Journal of Acquired Immune Deficiency Syndromes and Human Retrovirology
19:413-20 1998 Lippincott Williams & Wilhns, Philadelphia

Sociodemographic and Behavioral Characteristics of
African-American Women With HIV and AIDS in
Los Angeles County, 1990-1997

Amy Rock Wohl, Sharon Lu, Sylvia Odem, Frank Sorvillo, Clare F. Pegues, and
Peter R. Kerndt

HIV Epidemiology Program, Los Angeles County Department of Health Services, Los Angeles, California, U.S.A.

Summary: African-American women have the highest AIDS rate of any racial/ethnic group of women in both Los Angeles County (LAC), California and in the United States. Limited population-based epidemiologic studies of African-American women with HIV and AIDS describe this group and examine the factors associated with the excessive rates. Interview data collected from 1990 to 1997 on a population-based sample of AIDS cases and a group of HIV-infected women in LAC were analyzed to highlight the sociodemographic and behavioral characteristics of African-American women. This group of African-American women with HIV or AIDS in LAC were unemployed (88%), single mothers (64%), living on public assistance (86%) with annual household incomes <$10,000 U.S. (76%). A history of crack use predominated (50%). Compared with women of other races with HIV and AIDS, African-American women reported more sexual partners; reported more infections with sexually transmitted diseases; sought treatment for their HIV infection later; were more likely to trade sex; and were almost five times more likely to have ever used crack cocaine. HIV prevention for African-American women in LAC should focus on improving self-esteem and negotiation skills within the context of the crack cocaine culture and the disadvantaged social and economic situation described. Key Words: Black women— Risk factors—Race—Crack cocaine.

   The AIDS rate among African-American women in Los Angeles County (LAC) in 1996 was the highest of any racial or ethnic group of women in LAC. When adjusted for reporting delay and the 1993 change in the AIDS case definition, a rate of 25/100,000 in African American women was reported compared with 8/ l00,000 for Latino women and 4/100,000 for white women (1). A similar pattern is seen nationally where adjusted rates of AIDS in African-American women (51/ 100,000) in 1996 were 17 times that of white women (3/100,000) and 3 times that of Latinas (19/100,000; U.S. Centers for Disease Control and Prevention, Division of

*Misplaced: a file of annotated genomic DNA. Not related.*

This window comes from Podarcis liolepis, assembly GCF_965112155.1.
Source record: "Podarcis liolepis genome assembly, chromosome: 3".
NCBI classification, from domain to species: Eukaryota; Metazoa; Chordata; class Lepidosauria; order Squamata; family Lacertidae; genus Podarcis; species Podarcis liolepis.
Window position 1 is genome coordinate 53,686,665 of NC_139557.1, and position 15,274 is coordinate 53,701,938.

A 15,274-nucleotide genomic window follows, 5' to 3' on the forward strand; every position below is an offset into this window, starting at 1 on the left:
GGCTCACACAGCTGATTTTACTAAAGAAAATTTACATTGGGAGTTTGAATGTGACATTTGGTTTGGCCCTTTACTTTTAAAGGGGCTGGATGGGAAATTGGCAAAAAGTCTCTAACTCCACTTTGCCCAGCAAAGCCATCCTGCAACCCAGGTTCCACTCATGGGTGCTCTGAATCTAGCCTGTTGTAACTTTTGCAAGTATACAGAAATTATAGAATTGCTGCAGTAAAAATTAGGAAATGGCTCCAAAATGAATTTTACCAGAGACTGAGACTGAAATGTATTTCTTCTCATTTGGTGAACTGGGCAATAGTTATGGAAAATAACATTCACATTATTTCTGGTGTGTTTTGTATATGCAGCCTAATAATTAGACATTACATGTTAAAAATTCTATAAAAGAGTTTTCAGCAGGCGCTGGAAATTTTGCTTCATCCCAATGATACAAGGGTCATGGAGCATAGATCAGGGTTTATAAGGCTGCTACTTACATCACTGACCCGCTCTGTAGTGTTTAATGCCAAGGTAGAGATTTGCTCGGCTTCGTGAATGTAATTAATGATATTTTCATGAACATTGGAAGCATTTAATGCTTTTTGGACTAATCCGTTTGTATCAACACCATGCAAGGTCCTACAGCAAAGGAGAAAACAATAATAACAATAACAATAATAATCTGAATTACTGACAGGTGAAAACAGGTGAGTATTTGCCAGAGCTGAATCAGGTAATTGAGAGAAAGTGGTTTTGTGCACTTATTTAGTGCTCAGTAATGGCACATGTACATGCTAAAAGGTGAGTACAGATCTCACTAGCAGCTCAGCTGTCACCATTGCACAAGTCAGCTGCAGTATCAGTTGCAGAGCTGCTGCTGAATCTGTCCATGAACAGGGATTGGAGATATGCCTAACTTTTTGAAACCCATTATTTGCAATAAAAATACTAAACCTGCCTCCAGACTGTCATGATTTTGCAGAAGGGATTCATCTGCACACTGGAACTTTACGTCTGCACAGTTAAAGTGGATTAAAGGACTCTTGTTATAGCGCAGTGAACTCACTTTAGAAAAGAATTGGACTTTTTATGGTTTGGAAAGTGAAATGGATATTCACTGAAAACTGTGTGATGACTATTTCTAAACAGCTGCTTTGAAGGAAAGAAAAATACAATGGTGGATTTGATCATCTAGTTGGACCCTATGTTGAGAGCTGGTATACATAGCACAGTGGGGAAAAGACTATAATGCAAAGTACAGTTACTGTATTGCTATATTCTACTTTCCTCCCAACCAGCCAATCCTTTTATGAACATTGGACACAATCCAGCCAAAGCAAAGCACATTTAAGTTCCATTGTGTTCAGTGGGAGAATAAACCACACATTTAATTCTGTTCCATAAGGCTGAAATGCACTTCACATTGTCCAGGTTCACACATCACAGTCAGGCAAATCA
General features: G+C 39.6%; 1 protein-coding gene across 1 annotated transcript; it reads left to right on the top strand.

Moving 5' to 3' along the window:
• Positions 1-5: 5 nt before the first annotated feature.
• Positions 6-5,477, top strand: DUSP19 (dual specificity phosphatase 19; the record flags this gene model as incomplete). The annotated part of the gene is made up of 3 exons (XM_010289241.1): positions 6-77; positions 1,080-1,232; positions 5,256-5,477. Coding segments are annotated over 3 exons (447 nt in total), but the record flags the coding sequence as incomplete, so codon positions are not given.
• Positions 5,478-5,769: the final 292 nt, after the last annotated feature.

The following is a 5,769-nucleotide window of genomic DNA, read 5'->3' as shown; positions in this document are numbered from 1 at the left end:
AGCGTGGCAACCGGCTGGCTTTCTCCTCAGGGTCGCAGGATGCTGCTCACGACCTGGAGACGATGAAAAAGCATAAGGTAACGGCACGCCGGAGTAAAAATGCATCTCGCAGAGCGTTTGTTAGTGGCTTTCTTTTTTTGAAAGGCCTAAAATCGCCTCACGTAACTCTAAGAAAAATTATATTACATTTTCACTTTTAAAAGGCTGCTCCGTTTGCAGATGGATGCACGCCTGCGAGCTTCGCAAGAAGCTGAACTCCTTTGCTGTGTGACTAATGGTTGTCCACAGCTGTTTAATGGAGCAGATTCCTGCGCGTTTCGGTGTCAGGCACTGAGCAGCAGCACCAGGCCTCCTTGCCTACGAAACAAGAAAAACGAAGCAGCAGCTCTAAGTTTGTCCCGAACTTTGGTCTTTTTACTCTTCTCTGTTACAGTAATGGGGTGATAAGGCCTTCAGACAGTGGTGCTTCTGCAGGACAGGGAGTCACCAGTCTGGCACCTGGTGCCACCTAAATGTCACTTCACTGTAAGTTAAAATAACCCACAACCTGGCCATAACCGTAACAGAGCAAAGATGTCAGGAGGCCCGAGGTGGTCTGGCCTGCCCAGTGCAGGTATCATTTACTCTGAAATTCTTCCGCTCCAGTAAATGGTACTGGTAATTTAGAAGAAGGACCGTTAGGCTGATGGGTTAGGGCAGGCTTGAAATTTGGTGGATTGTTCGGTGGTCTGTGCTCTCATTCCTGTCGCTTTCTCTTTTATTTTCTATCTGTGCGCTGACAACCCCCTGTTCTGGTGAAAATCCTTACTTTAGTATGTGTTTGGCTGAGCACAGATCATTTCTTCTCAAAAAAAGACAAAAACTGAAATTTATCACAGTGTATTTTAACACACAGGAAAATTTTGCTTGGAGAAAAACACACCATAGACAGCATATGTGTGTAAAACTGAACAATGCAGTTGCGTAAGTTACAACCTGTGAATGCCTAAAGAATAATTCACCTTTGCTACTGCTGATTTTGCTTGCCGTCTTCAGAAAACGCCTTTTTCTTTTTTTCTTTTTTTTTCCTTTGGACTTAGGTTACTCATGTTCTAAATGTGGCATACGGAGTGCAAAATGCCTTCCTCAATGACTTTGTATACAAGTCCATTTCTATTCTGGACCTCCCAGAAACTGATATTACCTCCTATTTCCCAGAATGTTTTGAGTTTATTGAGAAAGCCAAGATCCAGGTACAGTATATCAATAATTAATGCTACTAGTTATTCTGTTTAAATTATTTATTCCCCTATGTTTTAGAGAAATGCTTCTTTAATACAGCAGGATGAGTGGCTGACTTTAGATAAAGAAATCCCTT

Address correspondence and reprint requests to Amy Rock Wohl, HIV Epidemiology Program, Los Angeles County Department of Health Services, 600 South Commonwealth Avenue, Suite 805, Los Angeles, CA 90005, U.S.A.

   Manuscript received December 3, 1997; accepted July 1, 1998.

HIV/AIDS Prevention, Surveillance Branch, personal communication, August 1997).
   It is not entirely clear why African-American women have such high AIDS rates, because only limited data examine in detail high-risk sexual and drug-using behaviors for African-American women with HIV or AIDS (2-5). The groups of African-American women in whom HIV research has been conducted were at high risk for HIV and AIDS; however, the selection criteria for these studies did not include women diagnosed with HIV infection or AIDS (4,6-8). In addition, none of the study samples was population based, limiting the generalizability of these data. To obtain representative data to steer HIV prevention interventions in African-American women in LAC, a descriptive and comparative analysis of the sociodemographics and high-risk sexual and drug-using behaviors of African-American women with HIV and AIDS was conducted. This examination is based on interview data collected on a population-based sample of women reported with AIDS and an additional group of HIVinfected women.

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